Q & A on architectural ornament

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Vince,

I recently got a tour of 4 S. Gifford in Elgin. It is a fascinating building. It was originally either two or four apartments – I can’t tell for sure. It does have two nice parlors with fireplace mantels. In one of them they refinished the oak floors One bathroom is original but little else of the original fabric is left inside. Above the entrance door is a frieze of alternating bull skulls and swags. I’m sure there is some incredible symbolism attached to it. I wondered if you might have knowledge of symbolism in architecture? Would you have a reference book on it or perhaps you could direct me to one? I would love to learn more and hear your opinion.
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In the transom above the door is a frieze of winged lions. Any idea what they signify? I’ve heard of griffins — winged lions with an eagle’s head. I wonder what it would signify on a building??

Dan Miller, Elgin

I don’t have a short answer for the stags and swags but they are common in post-1890 Beaux-Arts buildings, which means many architect-designed buildings of 1890-1930. At base the symbolism is simply bountifulness and plenty – they symbolize having plenty to eat. The griffins are very common on English Renaissance buildings, and hence on Georgian and Colonial.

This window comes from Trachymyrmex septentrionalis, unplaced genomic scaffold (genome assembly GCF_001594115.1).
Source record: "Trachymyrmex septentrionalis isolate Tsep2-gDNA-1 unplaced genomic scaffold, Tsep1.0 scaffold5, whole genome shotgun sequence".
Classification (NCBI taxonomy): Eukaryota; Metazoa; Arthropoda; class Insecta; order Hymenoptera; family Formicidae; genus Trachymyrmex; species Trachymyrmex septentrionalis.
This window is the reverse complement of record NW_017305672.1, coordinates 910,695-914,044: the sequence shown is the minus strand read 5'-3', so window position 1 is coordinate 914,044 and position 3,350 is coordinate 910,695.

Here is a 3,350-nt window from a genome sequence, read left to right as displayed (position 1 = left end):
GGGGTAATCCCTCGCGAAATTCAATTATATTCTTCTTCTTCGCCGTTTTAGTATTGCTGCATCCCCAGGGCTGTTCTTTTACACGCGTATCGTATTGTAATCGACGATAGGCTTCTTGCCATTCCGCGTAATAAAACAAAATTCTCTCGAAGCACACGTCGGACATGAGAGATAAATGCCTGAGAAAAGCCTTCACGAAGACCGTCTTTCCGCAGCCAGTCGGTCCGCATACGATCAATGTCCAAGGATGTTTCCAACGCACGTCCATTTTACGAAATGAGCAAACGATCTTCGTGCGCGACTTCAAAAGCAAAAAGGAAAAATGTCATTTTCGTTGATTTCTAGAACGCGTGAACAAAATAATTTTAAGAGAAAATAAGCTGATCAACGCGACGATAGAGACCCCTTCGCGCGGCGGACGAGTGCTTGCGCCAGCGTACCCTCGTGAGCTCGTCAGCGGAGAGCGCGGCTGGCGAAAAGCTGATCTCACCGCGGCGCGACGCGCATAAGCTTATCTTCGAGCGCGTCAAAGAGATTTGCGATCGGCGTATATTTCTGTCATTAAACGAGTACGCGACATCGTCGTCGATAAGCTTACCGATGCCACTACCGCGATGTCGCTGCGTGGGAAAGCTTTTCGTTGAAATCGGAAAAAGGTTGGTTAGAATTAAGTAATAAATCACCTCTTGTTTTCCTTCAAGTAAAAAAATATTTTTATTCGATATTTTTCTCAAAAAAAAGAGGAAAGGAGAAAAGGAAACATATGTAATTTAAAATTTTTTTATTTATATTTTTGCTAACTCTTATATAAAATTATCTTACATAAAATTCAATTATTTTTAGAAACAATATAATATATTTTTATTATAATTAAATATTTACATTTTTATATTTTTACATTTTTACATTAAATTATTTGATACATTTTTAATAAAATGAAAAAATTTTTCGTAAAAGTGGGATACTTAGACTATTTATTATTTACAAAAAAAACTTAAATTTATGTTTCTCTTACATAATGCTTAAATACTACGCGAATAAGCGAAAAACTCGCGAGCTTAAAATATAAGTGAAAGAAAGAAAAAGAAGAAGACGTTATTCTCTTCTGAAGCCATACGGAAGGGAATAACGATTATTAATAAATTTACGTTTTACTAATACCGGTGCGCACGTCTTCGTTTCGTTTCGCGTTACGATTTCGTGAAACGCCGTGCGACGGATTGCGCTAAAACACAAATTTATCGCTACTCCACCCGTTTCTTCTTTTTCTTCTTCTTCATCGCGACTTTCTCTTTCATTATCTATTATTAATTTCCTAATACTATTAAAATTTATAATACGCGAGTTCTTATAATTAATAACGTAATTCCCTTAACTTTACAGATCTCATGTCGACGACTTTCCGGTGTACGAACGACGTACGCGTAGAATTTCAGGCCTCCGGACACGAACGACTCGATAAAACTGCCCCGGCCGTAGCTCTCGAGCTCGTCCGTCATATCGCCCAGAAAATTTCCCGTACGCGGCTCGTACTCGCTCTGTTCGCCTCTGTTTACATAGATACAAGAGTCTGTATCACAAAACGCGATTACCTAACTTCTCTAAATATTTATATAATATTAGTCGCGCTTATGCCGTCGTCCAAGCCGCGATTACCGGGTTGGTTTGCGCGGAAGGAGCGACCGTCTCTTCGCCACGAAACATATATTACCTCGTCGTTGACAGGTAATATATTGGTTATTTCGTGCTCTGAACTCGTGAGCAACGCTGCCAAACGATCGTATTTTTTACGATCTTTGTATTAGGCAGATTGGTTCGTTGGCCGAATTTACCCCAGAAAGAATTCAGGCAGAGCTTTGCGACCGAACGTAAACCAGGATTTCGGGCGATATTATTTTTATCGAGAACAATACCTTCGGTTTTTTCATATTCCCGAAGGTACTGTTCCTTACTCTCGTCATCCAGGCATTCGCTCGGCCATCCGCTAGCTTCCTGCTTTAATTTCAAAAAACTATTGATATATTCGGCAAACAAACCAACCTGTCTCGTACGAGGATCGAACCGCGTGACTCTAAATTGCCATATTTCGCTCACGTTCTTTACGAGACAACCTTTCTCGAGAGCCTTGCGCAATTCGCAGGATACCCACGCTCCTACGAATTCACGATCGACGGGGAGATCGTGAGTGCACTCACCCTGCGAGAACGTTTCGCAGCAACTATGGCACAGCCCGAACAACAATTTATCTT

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I just checked Meyer’s Handbook of Ornament which says “the Griffin is associated in Antiquity with fire; hence his frequent appearance with candleabra on friezes, &c. In Heraldry the Griffin is the symbol of wisdom and watchfulness.” Meyer include chimera (a more lionesque head-like griffin) with the griffin category.

Of the other, Meyer says: “Festoons of fruits hanging in deep curves between rosettes, candleabra, skulls of animals, &c., are common in the Roman style. The origin of this…Festoons of real fruit were hung as a decoration on the friezes of temples, alternating with the real Skulls of slaughtered sacrifical animals…” He explains it moved from sacred to secular architecture in the Renaissance “and has remained in use to the present time.” which is 1894. That date is pretty close to this building.

hope that helps

Vince

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